Silk Stockings and Socialism
January 31, 2019 7:20 PM   Subscribe

The 1920s Jazz Age is remembered for flappers and speakeasies, not for the success of a declining labor movement. A more complex story was unfolding among the young women and men in the hosiery mills of Kensington, the working-class heart of Philadelphia. Their product was silk stockings, the iconic fashion item of the flapper culture then sweeping America and the world. Although the young people who flooded into this booming industry were avid participants in Jazz Age culture, they also embraced a surprising, rights-based labor movement, headed by the socialist-led American Federation of Full-Fashioned Hosiery Workers (AFFFHW).

In this first history of this remarkable union, Sharon McConnell-Sidorick reveals how activists ingeniously fused youth culture and radical politics to build a subculture that included dances and parties as well as picket lines and sit-down strikes, while forging a vision for social change.

For women members (and later leaders) of the hosiery union, the medium was the message. Their youth, their liberation as modern women, their demand for equal treatment and equal pay, and their commitment to the labor movement was embodied in the union’s striking 1920s-era logo.

Among the accomplishments of the hosiery workers were the first workers’ housing project under the New Deal. Named after the young martyr Carl Mackley, it was built with the first loan under the Public Works Administration. Pushed by the union’s labor feminists, it opened in 1935 with a child care center for the children of working mothers, and set a precedent for later housing initiatives. [Still in use today and listed on the National Register of Historic Places.] Hosiery workers were instrumental in pushing through the Social Security Act and important labor legislation. Following the passage of the National Industrial Recovery Act (NIRA) in 1933, hosiery workers were the first in the nation to walk out in the ensuing strike wave, resulting in the negotiation of the Reading Formula, the primary resolution mechanism for strike settlement under the NIRA. Although inadequate, it set the stage for the later improvements of the Wagner Act. And one of their most important sit-down strikes, against the city’s Apex Hosiery Company, resulted in the 1940 Supreme Court case that removed labor from the purview of the Sherman Anti-Trust Act, thus helping to legalize labor strikes.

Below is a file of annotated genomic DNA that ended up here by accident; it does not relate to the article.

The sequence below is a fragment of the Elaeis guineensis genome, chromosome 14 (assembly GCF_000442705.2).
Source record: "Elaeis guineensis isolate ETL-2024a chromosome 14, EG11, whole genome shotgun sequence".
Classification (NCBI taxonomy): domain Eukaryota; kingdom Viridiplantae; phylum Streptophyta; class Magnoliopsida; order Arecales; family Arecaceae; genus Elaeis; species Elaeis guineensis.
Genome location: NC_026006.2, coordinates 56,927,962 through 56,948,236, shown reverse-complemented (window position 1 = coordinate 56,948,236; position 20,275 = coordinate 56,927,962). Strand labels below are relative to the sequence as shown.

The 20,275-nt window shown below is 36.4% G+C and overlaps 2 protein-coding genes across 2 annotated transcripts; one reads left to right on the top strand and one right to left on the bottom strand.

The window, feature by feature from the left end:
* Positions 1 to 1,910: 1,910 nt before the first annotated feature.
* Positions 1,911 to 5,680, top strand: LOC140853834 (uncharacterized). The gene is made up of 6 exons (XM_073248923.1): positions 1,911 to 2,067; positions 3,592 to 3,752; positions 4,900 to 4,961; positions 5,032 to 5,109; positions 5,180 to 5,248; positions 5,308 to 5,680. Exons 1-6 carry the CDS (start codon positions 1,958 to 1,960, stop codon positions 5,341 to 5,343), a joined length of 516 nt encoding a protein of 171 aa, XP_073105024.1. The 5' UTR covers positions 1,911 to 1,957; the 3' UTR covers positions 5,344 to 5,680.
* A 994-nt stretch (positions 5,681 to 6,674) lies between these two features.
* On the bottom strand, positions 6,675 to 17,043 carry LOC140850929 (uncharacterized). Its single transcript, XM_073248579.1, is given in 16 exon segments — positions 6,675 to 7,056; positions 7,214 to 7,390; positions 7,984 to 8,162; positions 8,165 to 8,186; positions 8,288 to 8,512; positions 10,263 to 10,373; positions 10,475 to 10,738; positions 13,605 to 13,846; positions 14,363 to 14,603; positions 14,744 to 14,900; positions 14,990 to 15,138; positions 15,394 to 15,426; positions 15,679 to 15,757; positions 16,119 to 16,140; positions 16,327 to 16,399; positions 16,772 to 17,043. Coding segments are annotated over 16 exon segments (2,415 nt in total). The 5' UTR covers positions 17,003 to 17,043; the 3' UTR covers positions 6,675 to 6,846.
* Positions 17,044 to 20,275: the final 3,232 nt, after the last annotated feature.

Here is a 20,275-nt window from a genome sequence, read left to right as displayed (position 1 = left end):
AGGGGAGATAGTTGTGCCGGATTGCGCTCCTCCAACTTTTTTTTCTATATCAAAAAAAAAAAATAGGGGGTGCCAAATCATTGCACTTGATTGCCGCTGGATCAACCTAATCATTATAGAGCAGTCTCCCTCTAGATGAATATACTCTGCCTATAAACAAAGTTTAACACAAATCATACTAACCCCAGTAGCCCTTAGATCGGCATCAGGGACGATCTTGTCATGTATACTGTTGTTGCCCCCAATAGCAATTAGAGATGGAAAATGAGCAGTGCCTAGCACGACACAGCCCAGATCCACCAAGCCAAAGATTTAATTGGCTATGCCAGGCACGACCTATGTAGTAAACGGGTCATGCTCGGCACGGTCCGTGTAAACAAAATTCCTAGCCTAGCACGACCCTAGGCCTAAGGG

posted by sepviva (2 comments total) 36 users marked this as a favorite
 
Flagged as fantastic. Thanks for this, I didn’t know any of it.
posted by SecretAgentSockpuppet at 7:44 PM on January 31 [3 favorites]


Whoa, that logo is something else. I love it. Thanks for sharing this!
posted by librarylis at 9:21 AM on February 3


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